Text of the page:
In almost every recipe you'll read the words "chopped," "diced," or "julienned." Yet few cooks -- even good ones -- possess the basic knife skills necessary to get these tasks done in an effective and timely way. But with good knife skills, cooking becomes fun. Here are some simple tips to get you on your way.
Cutting an Onion: Fan Method (using a 10-inch chef's knife)
1. Make a series of cuts by rotating the angle of the knife blade from almost parallel to the cutting board on one side to almost parallel to the board on the other side. Alternate the depth of the cuts.
2. Push the tip of the chef's knife through onion near the root end -- do not cut through the root.
3. Rotate the onion 90 degrees, so the root is still to your left.
4. Make successive crosswise cuts to separate the cubes.
Slicing an Onion: Shreds (using a 10-inch chef's knife)
1. Begin with half an onion. Place cut side down on board.
2. Cut to remove root section.
3. Cut onion into 2 quarters -- from root to stem.
4. Working with each quarter separately, make successive slices until you have cut about half of it.
5. Lay remaining portion on the board and turn onion; continue to slice until entirely cut.
Slicing a Shallot (using a paring knife)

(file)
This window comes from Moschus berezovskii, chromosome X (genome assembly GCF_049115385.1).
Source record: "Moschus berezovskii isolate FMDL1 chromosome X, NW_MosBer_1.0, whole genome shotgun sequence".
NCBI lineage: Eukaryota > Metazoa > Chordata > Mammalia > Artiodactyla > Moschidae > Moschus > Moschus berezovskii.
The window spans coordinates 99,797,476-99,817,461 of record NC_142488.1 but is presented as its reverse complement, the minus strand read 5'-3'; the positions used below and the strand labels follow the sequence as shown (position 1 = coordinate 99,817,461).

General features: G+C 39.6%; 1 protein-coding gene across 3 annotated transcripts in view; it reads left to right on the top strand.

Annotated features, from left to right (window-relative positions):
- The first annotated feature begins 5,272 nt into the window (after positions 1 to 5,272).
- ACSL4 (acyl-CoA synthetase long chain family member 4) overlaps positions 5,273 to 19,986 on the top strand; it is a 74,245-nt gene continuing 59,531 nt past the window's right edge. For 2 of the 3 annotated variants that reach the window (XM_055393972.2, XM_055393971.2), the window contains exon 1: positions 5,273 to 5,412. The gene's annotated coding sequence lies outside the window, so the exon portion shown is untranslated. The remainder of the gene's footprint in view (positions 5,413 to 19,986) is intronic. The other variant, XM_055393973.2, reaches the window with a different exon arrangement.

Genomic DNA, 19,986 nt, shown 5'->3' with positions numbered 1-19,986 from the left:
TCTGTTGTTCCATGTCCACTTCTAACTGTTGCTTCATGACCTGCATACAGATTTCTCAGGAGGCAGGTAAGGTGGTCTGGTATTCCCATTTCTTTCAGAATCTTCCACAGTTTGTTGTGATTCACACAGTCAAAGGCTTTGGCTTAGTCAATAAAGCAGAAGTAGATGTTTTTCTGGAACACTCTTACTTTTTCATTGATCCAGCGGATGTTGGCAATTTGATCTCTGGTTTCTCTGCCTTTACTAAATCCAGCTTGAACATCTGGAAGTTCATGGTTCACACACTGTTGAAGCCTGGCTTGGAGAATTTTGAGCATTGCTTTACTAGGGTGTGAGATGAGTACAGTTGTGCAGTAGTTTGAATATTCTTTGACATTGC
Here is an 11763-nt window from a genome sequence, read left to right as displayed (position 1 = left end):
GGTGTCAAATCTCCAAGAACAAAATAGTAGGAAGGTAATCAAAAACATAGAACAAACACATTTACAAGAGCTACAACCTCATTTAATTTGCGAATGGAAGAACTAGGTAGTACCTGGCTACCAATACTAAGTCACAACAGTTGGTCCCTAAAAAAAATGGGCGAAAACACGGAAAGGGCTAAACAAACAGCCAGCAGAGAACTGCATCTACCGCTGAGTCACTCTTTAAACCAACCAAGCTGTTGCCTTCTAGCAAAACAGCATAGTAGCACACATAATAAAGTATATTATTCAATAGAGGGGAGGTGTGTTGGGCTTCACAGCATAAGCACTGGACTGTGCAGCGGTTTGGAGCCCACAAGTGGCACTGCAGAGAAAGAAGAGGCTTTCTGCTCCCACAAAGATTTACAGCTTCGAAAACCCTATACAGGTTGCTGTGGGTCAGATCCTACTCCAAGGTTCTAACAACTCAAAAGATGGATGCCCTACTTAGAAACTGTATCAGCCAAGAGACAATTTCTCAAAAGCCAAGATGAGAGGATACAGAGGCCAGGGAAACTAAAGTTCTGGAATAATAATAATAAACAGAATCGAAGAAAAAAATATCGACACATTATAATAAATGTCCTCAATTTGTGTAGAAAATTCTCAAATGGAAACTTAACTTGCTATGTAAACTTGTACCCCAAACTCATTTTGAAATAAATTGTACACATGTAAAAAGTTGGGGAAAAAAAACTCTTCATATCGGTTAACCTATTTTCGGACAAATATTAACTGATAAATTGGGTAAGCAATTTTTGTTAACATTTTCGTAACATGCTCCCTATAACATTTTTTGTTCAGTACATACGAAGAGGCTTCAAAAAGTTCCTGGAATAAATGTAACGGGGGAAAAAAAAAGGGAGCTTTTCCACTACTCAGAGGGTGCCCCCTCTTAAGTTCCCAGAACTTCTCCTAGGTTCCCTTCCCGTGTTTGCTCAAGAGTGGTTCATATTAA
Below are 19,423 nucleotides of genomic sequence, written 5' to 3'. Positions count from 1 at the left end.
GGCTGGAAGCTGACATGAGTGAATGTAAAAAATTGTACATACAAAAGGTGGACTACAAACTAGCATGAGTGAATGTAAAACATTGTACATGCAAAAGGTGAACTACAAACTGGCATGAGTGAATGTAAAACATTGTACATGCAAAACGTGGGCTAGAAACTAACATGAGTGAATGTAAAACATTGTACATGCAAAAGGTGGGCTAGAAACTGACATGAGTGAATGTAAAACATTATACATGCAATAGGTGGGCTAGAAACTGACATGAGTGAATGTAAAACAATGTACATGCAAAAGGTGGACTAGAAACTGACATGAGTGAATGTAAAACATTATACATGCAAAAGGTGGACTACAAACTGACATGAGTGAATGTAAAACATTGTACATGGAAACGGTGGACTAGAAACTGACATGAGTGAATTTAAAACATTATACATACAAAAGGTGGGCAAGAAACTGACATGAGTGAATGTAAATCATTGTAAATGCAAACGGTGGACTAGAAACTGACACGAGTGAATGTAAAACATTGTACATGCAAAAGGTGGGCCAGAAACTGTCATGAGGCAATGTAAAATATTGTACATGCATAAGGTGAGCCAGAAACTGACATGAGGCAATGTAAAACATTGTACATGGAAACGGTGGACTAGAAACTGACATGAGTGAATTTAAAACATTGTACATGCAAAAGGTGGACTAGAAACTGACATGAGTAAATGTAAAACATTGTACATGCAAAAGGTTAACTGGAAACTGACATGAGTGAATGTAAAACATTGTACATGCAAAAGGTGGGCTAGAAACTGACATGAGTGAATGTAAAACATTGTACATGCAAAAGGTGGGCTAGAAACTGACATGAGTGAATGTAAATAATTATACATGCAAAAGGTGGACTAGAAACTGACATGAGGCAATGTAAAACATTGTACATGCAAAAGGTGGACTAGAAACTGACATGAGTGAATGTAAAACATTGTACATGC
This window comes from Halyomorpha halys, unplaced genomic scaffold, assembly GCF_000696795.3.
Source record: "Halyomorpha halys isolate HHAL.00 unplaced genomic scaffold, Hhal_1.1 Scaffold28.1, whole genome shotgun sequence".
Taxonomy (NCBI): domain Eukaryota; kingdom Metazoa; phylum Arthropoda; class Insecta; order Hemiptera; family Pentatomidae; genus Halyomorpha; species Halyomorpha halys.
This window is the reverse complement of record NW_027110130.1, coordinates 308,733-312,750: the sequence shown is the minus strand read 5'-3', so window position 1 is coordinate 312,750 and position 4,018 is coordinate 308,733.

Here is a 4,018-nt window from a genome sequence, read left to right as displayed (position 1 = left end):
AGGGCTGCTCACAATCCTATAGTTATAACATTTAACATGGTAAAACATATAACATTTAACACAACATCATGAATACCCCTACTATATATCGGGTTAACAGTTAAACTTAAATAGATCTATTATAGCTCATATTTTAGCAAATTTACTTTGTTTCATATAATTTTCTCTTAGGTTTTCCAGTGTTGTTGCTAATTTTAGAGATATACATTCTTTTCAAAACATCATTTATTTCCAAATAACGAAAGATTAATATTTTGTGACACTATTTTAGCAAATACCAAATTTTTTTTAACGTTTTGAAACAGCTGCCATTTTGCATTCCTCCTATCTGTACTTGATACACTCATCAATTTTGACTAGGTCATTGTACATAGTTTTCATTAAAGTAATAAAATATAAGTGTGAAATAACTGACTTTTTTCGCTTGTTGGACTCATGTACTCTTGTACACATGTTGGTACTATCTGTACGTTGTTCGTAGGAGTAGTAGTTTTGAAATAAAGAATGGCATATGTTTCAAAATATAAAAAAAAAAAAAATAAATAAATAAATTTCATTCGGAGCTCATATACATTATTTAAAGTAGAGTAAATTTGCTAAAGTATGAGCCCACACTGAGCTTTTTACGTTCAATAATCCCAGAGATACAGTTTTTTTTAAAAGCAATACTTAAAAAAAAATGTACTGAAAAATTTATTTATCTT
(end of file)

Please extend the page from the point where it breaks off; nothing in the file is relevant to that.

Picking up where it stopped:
1. Cut in half lengthwise.
2. Place a shallot half on cutting board, cut side down.
3. Make successive slices of desired thickness.
Dicing a Shallot (using a paring knife)
1. Place a shallot half on cutting board.
2. Make successive horizontal slices of the desired thickness with the first cut on the bottom -- do not cut through the root end.
3. Rotate shallot 90 degrees.
4. Make successive vertical slices -- do not cut through the root end.
5. Make successive crosswise cuts to create tiny cubes.
Slicing a Zucchini (using a 10-inch chef's knife)
1. Trim end. Position knife diagonal to the zucchini so you will produce a slice about 1 1/2 to 2 inches long.
2. Start with the tip of the blade and slice it forward through the zucchini to produce the slice.
3. After each cut, move your forefinger to the left a distance equal to the desired thickness of the next slice.
Julienning a Zucchini (using a 10-inch chef's knife)
1. Stack 3 or 4 slices.
2. Using your forefinger as a guide, start each cut with the tip of the blade, and slide the blade forward to produce strips.
3. After each cut move your forefinger a distance equal to the desired width of the next cut.
Dicing a Zucchini (using a 10-inch chef's knife)
1. Gather julienned strips into a stack with the strips parallel.
2. Start each cut with the tip of the blade and slide the blade forward so it moves through the zucchini to produce cubes.
3. After each cut, move your forefinger a distance equal to the desired width of the next cut.
Special thanks to Peter Hertzmann for demonstrating these knife techniques. For more information on knives, check out Peter's book, "Knife Skills Illustrated." Special thanks to W.W. Norton and Wusthof for giving paring knives to our studio audience.